Syngenta Seeds and the University of Arkansas Resiliency Center unveiled newly published research highlighting the potential for beef producers to reduce their environmental footprint by using Enogen corn for feed from Syngenta Seeds. The life cycle assessment is based on studies conducted at the University of Nebraska and Kansas State University, which identified feed efficiency gains of around 5%, which can lead to reduced emissions and less consumption of natural resources — while still helping farmers maximize their operations.
Agriculture alone is responsible for 12% of global greenhouse gas emissions, and the whole food value chain accounts for 25% of emissions. Syngenta Group launched its new Good Growth Plan in June 2020, announcing new targets and investment objectives as part of a $2 billion commitment to help farmers address the effects of climate change and improve long-term agricultural sustainability.
Enogen corn for feed, fed to cattle as grain or silage, helps convert starch to sugar more efficiently, resulting in more readily available energy for livestock. The purpose of the UARC study was to evaluate the performance of Enogen corn for feed — compared to conventional feed corn — when used as an ingredient in their operations. The life cycle assessment was conducted by Drs. Greg Thoma, Marty Matlock and Martin Christy at the University of Arkansas Resiliency Center.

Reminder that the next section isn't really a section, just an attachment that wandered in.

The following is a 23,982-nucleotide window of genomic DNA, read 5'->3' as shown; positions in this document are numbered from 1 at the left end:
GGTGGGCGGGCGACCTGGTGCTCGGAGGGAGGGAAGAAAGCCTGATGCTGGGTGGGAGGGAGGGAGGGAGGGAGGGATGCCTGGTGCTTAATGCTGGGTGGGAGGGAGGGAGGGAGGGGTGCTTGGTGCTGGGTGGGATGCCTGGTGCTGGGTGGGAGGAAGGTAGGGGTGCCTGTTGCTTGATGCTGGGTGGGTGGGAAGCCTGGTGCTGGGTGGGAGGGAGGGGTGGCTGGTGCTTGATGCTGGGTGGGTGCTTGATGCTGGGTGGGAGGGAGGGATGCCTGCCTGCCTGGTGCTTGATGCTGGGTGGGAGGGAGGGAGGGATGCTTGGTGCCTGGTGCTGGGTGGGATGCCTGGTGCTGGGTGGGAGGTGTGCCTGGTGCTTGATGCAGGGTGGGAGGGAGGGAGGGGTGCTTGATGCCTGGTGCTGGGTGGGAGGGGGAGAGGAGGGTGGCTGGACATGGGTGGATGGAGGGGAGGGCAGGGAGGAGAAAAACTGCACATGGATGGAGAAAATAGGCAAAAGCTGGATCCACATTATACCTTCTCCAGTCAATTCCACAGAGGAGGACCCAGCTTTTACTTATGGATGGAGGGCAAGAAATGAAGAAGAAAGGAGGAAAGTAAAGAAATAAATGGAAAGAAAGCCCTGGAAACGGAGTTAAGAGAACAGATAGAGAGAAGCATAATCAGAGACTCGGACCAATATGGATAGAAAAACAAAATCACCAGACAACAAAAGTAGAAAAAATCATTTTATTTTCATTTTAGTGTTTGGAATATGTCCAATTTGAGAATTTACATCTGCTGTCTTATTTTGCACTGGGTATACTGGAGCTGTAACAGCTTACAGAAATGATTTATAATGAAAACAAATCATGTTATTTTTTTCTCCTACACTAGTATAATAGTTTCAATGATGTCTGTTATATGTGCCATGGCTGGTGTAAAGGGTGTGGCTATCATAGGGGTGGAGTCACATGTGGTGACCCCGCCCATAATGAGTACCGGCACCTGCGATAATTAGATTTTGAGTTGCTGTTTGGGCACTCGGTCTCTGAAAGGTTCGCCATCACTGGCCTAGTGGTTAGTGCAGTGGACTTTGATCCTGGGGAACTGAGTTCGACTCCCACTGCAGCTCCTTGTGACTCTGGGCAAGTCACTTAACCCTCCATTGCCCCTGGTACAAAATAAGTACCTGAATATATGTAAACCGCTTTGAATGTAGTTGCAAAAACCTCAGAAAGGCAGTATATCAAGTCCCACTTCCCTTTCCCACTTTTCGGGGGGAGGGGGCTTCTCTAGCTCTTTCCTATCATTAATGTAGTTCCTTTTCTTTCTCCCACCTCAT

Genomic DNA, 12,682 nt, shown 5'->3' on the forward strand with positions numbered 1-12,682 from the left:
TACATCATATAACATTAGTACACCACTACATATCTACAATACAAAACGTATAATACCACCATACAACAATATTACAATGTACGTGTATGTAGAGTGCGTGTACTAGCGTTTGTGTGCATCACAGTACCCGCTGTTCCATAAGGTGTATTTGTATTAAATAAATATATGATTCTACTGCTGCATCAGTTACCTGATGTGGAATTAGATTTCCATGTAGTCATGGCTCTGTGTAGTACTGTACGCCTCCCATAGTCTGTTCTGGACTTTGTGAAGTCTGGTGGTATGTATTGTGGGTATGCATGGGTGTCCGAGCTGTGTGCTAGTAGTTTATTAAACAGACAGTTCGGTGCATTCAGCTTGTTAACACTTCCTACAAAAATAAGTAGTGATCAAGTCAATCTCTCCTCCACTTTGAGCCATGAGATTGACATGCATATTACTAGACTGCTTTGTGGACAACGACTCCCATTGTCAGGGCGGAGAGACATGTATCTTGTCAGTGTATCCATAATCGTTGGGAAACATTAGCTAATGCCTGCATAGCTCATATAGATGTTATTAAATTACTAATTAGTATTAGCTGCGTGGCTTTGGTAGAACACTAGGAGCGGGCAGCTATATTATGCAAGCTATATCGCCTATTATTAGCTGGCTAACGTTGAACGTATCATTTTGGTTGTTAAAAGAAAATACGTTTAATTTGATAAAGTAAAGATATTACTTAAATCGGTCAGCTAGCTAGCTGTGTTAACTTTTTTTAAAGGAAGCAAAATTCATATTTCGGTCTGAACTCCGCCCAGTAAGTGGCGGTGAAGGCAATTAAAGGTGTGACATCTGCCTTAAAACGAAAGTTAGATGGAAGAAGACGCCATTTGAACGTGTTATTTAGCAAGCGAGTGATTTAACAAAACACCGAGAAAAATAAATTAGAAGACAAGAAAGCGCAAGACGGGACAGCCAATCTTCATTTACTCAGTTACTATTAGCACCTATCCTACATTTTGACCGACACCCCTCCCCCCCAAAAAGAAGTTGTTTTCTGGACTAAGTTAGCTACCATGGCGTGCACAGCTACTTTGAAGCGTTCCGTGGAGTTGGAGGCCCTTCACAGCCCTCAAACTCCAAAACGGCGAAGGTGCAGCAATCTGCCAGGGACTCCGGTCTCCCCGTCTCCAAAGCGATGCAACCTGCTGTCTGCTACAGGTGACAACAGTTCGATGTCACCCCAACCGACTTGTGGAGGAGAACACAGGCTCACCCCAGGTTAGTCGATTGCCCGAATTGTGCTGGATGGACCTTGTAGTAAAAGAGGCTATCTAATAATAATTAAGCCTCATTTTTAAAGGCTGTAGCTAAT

“To your average person, small percentages like 5 percent might not seem significant when feeding cattle,” said Marty Matlock, Ph.D., Executive Director of UARC. “But improving sustainability indicators across a complex system like beef production with tens of millions of cattle starts with understanding where the impacts occur in the life cycle of the product. Technological innovations like Enogen corn from Syngenta Seeds have the potential to enhance sustainability of agricultural production, especially reducing greenhouse gas emissions.”
The UARC findings indicate that an improvement in feed efficiency — as demonstrated in University of Nebraska-Lincoln (UNL) feeding trials — results in approximately 6 percent improvement in the four key environmental performance metrics of beef production. The observed environmental performance improvement during the backgrounding phase — as seen in Kansas State University (KSU) trials — was in the 3.5 percent to 5 percent range, which suggests Enogen corn for feed is an important potential technology for mitigation of environmental impact in this phase of beef production, as well.
Potential environmental benefits
The UARC analysis showed that a 5 percent increase in feed efficiency in a beef backgrounding and feed yard operation could potentially yield the following savings per 1,000 head:
- Climate change: >162 k kg CO2e — Greenhouse gas emissions equivalent to removing 35 passenger cars from the road for one year
- Land use: 66 acres — The land use equivalent of 50 football fields for one year
- Water use: >6m gallons — Enough water to fill nine Olympic-size swimming pools
- Energy use: >269k kWh — The energy to power 22 average homes for one year
Enogen corn for feed technology represents a significant opportunity for the agricultural industry to take meaningful steps to reduce its overall impact on the environment. For example, Enogen corn hybrids for feed offer proven genetics and strong agronomic characteristics in the field and may also improve the digestibility of starch in cattle feed. The potential for feed efficiency gains in beef cattle has been seen across feedstuff types, including dry-rolled corn in the UNL trials — and whole and flaked corn, as well as corn silage, at KSU.